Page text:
13. Meta-theory: language creation from below (3) • Volosinov (1986 (1929)), disappeared in 1930’s Stalinist purges: - Experience of human reality is communicated through language - Critical purpose of language is to communicate - Reality is both objective and intersubjective - Intersubjective (between people) reality is fundamentally affected by socioeconomic[cultural] position - Competing views of reality held by different population groups co-exist in space and time - Continual process of struggle, ‘contest’, over what the dominant meaning of reality is, and over means of communicating reality - What comes to prominence results from the contest: it is a refraction, not reflection, of reality • How has this approach helped to shape the participatory • action research process? Rhetta Moran on behalf of RAPAR, 2006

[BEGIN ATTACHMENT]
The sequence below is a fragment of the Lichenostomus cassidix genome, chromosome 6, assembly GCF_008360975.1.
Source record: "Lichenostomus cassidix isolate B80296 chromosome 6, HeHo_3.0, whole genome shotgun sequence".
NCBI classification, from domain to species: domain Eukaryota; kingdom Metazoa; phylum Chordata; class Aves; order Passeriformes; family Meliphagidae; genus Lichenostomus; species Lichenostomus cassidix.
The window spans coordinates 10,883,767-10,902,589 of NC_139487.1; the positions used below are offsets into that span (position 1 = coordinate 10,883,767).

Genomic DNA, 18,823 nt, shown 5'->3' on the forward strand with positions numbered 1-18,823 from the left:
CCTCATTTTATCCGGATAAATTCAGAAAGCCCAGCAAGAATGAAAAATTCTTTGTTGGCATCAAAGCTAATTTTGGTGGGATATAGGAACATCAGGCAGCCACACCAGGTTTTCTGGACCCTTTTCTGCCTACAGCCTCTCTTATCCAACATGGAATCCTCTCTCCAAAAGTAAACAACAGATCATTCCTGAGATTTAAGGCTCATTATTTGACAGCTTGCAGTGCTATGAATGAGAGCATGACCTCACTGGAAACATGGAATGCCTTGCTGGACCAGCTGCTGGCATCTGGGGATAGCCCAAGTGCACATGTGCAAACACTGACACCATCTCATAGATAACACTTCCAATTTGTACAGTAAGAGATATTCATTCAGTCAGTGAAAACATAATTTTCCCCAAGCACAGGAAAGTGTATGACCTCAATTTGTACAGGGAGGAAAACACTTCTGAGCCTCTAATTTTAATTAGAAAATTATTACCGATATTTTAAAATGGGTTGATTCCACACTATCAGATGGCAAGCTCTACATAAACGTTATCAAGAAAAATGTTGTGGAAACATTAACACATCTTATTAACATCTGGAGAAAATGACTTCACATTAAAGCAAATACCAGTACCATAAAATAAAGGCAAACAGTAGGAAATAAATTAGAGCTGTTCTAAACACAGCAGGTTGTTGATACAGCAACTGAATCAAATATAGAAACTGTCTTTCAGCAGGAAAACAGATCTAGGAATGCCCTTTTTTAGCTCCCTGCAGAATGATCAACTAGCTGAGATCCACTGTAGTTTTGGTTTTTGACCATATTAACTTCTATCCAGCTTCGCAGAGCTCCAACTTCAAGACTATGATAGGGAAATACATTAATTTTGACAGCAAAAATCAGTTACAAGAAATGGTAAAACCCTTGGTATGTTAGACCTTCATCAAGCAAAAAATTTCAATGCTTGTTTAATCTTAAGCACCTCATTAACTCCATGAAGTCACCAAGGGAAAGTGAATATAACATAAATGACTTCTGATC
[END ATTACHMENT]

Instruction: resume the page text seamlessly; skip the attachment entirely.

14. Physical Context: Social- economic- cultural- political Rhetta Moran on behalf of RAPAR, 2006 Material conditions, specifically situated in time and space: e.g. housing, employment, mix of people, form of government

  15. Physical Context: Social- economic- cultural- political Dominant Ideologies Rhetta Moran on behalf of RAPAR, 2006 Super-ordinate, refracted views about health/asylum seeking Material conditions, specifically situated in time and space: e.g. housing, employment, mix of people, form of government